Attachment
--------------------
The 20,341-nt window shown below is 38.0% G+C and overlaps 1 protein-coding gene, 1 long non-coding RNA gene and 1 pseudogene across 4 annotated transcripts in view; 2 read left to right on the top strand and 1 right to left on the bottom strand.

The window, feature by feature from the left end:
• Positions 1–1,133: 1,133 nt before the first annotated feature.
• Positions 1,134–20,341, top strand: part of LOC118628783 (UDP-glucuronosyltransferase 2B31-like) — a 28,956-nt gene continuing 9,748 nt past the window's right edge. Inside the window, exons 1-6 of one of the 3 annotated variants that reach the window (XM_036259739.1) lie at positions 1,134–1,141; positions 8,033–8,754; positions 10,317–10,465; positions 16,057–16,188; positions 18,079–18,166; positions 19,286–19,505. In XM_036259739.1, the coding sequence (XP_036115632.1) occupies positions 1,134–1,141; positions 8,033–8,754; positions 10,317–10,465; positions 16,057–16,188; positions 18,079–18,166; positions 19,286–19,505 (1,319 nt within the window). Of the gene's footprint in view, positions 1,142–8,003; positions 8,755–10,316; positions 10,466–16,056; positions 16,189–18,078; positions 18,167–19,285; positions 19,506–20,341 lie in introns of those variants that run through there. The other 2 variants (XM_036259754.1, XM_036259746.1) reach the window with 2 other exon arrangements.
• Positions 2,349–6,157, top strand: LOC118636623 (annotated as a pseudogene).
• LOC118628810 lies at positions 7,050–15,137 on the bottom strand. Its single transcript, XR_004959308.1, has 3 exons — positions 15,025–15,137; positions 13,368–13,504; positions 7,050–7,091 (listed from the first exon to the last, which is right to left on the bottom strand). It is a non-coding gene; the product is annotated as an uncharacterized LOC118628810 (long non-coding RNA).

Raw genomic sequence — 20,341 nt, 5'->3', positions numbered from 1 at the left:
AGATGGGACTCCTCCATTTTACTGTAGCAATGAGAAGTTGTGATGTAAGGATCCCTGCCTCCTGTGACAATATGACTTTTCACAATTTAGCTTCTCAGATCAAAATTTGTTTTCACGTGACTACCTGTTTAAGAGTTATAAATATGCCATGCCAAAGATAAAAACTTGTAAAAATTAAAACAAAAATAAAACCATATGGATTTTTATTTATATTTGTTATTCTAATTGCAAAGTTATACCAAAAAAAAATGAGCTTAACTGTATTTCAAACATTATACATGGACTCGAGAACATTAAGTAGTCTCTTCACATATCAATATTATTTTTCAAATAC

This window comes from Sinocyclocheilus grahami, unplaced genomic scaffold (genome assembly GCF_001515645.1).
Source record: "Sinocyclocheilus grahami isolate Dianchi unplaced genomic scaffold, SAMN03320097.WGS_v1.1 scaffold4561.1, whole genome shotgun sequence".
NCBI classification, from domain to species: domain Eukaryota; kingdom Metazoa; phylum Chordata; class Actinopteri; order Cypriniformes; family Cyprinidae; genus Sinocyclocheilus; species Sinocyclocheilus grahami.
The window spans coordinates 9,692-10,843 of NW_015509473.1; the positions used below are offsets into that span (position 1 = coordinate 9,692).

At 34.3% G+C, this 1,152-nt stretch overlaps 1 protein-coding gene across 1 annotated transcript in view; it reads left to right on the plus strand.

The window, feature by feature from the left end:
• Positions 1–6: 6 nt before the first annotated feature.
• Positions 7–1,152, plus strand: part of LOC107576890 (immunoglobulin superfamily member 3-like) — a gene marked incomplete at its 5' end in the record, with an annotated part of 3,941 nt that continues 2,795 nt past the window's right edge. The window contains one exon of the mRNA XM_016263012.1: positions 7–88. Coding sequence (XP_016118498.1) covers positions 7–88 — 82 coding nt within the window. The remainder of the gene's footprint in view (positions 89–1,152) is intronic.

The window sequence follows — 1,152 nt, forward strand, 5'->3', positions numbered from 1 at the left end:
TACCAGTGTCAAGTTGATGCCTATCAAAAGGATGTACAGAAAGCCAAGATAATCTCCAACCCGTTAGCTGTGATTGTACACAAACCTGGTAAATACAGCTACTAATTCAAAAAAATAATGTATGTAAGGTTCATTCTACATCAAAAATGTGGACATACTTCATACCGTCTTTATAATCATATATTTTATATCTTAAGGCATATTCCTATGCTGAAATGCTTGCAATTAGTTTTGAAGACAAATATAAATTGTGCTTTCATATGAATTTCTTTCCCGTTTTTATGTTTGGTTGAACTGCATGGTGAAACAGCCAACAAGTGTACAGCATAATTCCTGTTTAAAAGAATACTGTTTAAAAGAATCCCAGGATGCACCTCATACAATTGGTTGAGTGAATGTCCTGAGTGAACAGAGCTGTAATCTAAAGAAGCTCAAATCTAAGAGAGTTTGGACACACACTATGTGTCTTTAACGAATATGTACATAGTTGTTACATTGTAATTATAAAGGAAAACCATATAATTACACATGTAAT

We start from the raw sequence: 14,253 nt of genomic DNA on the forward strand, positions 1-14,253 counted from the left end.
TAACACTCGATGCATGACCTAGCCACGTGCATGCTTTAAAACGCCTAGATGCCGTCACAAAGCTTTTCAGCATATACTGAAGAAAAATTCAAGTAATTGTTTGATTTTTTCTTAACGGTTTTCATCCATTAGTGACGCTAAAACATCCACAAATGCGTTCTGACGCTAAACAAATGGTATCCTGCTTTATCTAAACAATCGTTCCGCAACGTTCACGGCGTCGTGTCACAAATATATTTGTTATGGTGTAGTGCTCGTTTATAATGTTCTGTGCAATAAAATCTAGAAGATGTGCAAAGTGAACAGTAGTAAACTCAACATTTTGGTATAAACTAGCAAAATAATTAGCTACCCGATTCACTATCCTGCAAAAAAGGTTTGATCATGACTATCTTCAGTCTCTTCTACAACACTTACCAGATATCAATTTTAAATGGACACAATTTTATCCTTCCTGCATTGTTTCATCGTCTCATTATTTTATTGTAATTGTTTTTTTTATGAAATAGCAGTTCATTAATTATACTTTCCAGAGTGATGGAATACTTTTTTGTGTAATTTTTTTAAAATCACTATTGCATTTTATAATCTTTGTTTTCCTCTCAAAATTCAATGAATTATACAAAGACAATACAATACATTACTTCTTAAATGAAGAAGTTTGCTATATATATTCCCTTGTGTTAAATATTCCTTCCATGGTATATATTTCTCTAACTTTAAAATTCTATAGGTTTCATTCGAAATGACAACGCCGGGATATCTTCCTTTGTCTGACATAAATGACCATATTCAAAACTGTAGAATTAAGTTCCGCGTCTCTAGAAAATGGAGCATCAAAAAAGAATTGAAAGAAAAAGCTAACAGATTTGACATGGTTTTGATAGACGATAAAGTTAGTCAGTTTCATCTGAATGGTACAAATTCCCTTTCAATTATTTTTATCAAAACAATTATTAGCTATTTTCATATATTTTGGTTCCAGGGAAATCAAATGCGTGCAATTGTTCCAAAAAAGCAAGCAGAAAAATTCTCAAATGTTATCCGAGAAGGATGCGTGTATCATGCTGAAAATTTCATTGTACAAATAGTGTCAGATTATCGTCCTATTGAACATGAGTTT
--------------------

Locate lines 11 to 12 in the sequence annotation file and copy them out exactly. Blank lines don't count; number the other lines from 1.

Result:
NCBI classification, from domain to species: domain Eukaryota; kingdom Metazoa; phylum Chordata; class Actinopteri; order Cypriniformes; family Cyprinidae; genus Sinocyclocheilus; species Sinocyclocheilus grahami.
The window spans coordinates 9,692-10,843 of NW_015509473.1; the positions used below are offsets into that span (position 1 = coordinate 9,692).